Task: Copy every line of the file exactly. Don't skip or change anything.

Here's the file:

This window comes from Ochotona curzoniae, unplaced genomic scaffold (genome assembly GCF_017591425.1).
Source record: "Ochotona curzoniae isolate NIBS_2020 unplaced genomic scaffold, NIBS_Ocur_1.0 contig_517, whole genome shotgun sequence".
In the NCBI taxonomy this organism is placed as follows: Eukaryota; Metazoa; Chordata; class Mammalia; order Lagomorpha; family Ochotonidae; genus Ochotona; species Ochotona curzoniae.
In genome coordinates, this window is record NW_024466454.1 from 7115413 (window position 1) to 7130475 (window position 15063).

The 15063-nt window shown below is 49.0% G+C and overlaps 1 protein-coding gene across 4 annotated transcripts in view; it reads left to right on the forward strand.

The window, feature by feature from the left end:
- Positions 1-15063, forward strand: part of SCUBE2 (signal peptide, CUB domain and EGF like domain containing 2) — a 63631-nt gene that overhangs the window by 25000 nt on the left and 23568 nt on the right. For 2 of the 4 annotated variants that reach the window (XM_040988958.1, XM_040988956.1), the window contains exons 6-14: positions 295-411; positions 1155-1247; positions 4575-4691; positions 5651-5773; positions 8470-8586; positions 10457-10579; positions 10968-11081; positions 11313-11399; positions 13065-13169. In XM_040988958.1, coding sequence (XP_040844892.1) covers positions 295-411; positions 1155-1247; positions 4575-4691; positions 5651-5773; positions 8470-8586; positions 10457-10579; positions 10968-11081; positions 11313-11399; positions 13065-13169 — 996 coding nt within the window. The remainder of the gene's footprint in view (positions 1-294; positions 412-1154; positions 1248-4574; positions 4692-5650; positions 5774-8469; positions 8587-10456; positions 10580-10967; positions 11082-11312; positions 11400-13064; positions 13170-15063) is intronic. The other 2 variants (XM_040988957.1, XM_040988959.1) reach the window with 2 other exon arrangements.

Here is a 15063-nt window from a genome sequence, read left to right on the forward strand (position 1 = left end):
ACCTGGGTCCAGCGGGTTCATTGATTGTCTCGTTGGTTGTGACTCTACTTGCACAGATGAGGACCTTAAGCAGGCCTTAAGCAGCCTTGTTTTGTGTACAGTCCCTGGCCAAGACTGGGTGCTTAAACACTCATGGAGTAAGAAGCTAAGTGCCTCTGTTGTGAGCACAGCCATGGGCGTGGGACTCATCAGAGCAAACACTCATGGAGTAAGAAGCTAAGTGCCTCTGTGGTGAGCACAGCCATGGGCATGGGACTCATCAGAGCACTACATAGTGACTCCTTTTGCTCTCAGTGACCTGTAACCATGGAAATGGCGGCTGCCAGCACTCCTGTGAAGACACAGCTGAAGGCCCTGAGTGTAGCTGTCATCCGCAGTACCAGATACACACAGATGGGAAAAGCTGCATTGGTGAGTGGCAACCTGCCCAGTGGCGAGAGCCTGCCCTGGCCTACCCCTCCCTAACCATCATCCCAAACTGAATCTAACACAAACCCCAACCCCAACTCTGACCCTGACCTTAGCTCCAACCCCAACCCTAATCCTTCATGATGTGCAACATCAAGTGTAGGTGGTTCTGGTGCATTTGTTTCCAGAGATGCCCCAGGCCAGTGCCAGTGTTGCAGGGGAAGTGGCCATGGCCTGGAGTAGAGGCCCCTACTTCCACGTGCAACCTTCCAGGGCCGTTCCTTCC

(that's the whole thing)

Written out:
This window comes from Ochotona curzoniae, unplaced genomic scaffold (genome assembly GCF_017591425.1).
Source record: "Ochotona curzoniae isolate NIBS_2020 unplaced genomic scaffold, NIBS_Ocur_1.0 contig_517, whole genome shotgun sequence".
In the NCBI taxonomy this organism is placed as follows: Eukaryota; Metazoa; Chordata; class Mammalia; order Lagomorpha; family Ochotonidae; genus Ochotona; species Ochotona curzoniae.
In genome coordinates, this window is record NW_024466454.1 from 7115413 (window position 1) to 7130475 (window position 15063).

The 15063-nt window shown below is 49.0% G+C and overlaps 1 protein-coding gene across 4 annotated transcripts in view; it reads left to right on the forward strand.

The window, feature by feature from the left end:
- Positions 1-15063, forward strand: part of SCUBE2 (signal peptide, CUB domain and EGF like domain containing 2) — a 63631-nt gene that overhangs the window by 25000 nt on the left and 23568 nt on the right. For 2 of the 4 annotated variants that reach the window (XM_040988958.1, XM_040988956.1), the window contains exons 6-14: positions 295-411; positions 1155-1247; positions 4575-4691; positions 5651-5773; positions 8470-8586; positions 10457-10579; positions 10968-11081; positions 11313-11399; positions 13065-13169. In XM_040988958.1, coding sequence (XP_040844892.1) covers positions 295-411; positions 1155-1247; positions 4575-4691; positions 5651-5773; positions 8470-8586; positions 10457-10579; positions 10968-11081; positions 11313-11399; positions 13065-13169 — 996 coding nt within the window. The remainder of the gene's footprint in view (positions 1-294; positions 412-1154; positions 1248-4574; positions 4692-5650; positions 5774-8469; positions 8587-10456; positions 10580-10967; positions 11082-11312; positions 11400-13064; positions 13170-15063) is intronic. The other 2 variants (XM_040988957.1, XM_040988959.1) reach the window with 2 other exon arrangements.

Here is a 15063-nt window from a genome sequence, read left to right on the forward strand (position 1 = left end):
ACCTGGGTCCAGCGGGTTCATTGATTGTCTCGTTGGTTGTGACTCTACTTGCACAGATGAGGACCTTAAGCAGGCCTTAAGCAGCCTTGTTTTGTGTACAGTCCCTGGCCAAGACTGGGTGCTTAAACACTCATGGAGTAAGAAGCTAAGTGCCTCTGTTGTGAGCACAGCCATGGGCGTGGGACTCATCAGAGCAAACACTCATGGAGTAAGAAGCTAAGTGCCTCTGTGGTGAGCACAGCCATGGGCATGGGACTCATCAGAGCACTACATAGTGACTCCTTTTGCTCTCAGTGACCTGTAACCATGGAAATGGCGGCTGCCAGCACTCCTGTGAAGACACAGCTGAAGGCCCTGAGTGTAGCTGTCATCCGCAGTACCAGATACACACAGATGGGAAAAGCTGCATTGGTGAGTGGCAACCTGCCCAGTGGCGAGAGCCTGCCCTGGCCTACCCCTCCCTAACCATCATCCCAAACTGAATCTAACACAAACCCCAACCCCAACTCTGACCCTGACCTTAGCTCCAACCCCAACCCTAATCCTTCATGATGTGCAACATCAAGTGTAGGTGGTTCTGGTGCATTTGTTTCCAGAGATGCCCCAGGCCAGTGCCAGTGTTGCAGGGGAAGTGGCCATGGCCTGGAGTAGAGGCCCCTACTTCCACGTGCAACCTTCCAGGGCCGTTCCTTCC